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State lawmakers begin budget votes, though some bills remain under discussion

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WBFO file photo
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State lawmakers are slowly moving forward toward passage of a spending plan for the fiscal year that began April 1. But several bills subject to further negotiation were making it unlikely that the budget would be passed on Wednesday.

The state Assembly began voting on the first of several budget bills Wednesday, following the first votes in the Senate a day earlier.

The pace has slowed as lawmakers await the details of school funding increases and a Democratic proposal to end the state's practice of automatically prosecuting and incarcerating 16- and 17-year-old offenders in adult court.

As of Wednesday afternoon it appeared unlikely the Legislature could give final approval to the $152 billion budget before Thursday at the earliest.

"There are additional budget bills which are still subject to negotiation with the governor and those may take longer to get done," said Assemblyman Robin Schimminger to WBFO.

The spending plan is also expected to include increased college tuition assistance, $2.5 billion for upgrades to the state's water infrastructure and the expansion of ride-hailing services upstate.

Local lawmakers have been clamoring for ride-hailing outside of New York City. Schimminger is among those who will vote in favor, if it becomes part of the budget bills.

"The extender which the governor sent up a couple of days back, and which we are living under until the end of May, did not contain ride-hailing," Schimminger said. "Ideally, that will be resolved as part of these negotiations. Stay tuned."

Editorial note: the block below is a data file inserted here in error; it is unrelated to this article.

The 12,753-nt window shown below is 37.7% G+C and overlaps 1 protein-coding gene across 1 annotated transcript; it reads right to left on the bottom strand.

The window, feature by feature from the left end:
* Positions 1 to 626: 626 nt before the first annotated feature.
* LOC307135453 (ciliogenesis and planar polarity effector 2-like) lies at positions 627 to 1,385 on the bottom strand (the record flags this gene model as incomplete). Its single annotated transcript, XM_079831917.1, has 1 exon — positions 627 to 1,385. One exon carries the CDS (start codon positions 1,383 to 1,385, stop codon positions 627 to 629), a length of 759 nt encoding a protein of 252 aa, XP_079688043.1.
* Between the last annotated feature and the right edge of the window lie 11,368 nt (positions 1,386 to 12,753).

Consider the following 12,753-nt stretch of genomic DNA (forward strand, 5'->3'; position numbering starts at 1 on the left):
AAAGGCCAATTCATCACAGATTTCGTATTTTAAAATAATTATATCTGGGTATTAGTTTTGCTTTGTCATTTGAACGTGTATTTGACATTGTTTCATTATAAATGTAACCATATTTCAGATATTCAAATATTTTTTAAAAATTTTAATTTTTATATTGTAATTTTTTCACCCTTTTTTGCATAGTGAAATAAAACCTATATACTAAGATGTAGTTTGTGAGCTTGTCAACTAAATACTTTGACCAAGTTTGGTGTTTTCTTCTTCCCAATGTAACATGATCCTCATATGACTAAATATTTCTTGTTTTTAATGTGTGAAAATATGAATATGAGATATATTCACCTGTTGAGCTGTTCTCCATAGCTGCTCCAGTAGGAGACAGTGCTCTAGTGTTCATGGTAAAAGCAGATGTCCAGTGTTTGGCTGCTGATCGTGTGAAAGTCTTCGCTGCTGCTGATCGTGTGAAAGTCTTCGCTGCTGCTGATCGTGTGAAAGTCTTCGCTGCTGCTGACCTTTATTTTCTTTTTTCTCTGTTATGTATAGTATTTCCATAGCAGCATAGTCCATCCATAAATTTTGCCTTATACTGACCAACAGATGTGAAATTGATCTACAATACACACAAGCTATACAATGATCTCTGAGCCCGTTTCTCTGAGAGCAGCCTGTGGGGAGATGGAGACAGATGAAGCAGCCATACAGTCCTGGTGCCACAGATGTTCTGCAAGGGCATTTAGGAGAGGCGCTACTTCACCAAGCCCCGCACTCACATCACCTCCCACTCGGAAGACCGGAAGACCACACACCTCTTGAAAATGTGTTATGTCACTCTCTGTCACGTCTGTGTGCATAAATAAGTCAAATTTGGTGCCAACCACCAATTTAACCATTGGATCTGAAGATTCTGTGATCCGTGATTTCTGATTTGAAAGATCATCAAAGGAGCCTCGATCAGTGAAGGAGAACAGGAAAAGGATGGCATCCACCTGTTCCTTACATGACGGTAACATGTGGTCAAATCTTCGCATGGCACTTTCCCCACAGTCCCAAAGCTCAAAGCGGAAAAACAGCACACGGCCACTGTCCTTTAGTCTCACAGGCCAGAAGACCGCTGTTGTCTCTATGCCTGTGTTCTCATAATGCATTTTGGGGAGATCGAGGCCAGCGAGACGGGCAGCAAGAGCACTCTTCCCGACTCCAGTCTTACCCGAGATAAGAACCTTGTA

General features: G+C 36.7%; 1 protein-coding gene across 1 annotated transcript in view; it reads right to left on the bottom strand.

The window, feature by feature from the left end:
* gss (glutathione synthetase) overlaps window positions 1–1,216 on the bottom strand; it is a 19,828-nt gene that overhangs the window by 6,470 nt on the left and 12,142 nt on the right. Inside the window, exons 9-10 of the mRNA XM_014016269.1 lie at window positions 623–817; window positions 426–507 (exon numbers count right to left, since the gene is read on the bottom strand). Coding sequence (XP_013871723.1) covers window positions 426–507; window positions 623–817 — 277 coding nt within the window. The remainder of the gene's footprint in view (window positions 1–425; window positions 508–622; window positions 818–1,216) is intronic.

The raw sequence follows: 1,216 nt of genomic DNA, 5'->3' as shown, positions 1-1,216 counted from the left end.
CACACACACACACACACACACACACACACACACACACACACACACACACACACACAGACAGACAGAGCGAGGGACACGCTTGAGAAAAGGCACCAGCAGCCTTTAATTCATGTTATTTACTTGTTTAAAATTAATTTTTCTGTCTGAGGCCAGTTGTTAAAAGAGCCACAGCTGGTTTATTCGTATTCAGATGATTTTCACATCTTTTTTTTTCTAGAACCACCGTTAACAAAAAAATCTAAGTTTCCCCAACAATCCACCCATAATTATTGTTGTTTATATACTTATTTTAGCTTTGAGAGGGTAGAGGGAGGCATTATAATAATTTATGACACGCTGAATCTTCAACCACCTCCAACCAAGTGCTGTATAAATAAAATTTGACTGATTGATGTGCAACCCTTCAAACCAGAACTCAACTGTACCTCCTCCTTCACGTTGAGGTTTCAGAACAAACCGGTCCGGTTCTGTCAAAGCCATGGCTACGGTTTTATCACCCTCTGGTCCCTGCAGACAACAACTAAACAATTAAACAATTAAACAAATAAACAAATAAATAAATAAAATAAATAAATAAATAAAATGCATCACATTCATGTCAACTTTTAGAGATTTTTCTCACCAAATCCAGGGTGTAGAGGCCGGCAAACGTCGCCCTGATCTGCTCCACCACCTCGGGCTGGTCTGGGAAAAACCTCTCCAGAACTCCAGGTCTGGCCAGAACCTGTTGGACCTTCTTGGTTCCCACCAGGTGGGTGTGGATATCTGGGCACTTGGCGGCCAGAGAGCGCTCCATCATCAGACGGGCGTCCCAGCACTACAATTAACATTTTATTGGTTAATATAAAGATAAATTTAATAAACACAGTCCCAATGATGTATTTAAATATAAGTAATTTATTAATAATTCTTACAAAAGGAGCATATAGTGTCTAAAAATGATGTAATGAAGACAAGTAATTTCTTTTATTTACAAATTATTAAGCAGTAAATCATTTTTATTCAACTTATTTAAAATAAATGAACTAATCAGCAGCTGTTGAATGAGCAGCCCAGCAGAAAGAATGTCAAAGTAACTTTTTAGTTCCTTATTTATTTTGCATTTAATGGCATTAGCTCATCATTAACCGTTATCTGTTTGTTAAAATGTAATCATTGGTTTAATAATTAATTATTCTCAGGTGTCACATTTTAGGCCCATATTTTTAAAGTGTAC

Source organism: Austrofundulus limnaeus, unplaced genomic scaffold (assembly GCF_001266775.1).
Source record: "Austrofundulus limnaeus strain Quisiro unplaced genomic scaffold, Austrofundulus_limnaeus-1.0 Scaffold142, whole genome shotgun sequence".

State Senator Chris Jacobs wouldn't set a timetable for final approval of the budget but did tell WBFO that lawmakers share a desire to get it done as soon as possible. Prior to continuing budget negotiations, Wednesday was the Legislature's last scheduled session before a two-and-a-half week break that includes the Easter and Passover holidays.

State Senator Chris Jacobs wouldn't set a timetable for final approval of the budget but did tell WBFO that lawmakers share a desire to get it done as soon as possible. Prior to continuing budget negotiations, Wednesday was the Legislature's last scheduled session before a two-and-a-half week break that includes the Easter and Passover holidays.

Local lawmakers hailed agreements on some provisions that they said will benefit Western New York interests, from a school district to a local waterway. Jacobs announced that he and fellow Senator Patrick Gallivan were able to restore $500,000 for the Facilitated Enrollment Child Care Program in Erie County. It's a program, Jacobs explained, that allows low- to moderate-income working parents attain affordable child care.

"Assemblyman Sean Ryan and I have been able to get an earmark of a million dollars for our continued work to restore the Scajaquada Creek, which has some major toxic problems," Jacobs added.

Also celebrated was approval of a plan in both houses to increase mitigation funding to the Town of Tonawanda and Ken-Ton School District, both of which lost significant revenue streams upon the shutdown of the Huntley coal-burning energy plant. 

Schimminger explained that the agreement creates a more "generous" payment schedule, providing an additional $5.4 million over the next seven years. Ken-Ton Schools will receive a total $2.7 million more than it is getting through the current state mitigation plan.

"The school district was the largest beneficiary of tax payments from the Huntley facility," Schimminger said. "There were roughly six million dollars paid each year by the Huntley plant."

The Town of Tonawanda will receive an additional $1.8 million under the updated mitigation plan while Erie County will get $1 million in increased funds.

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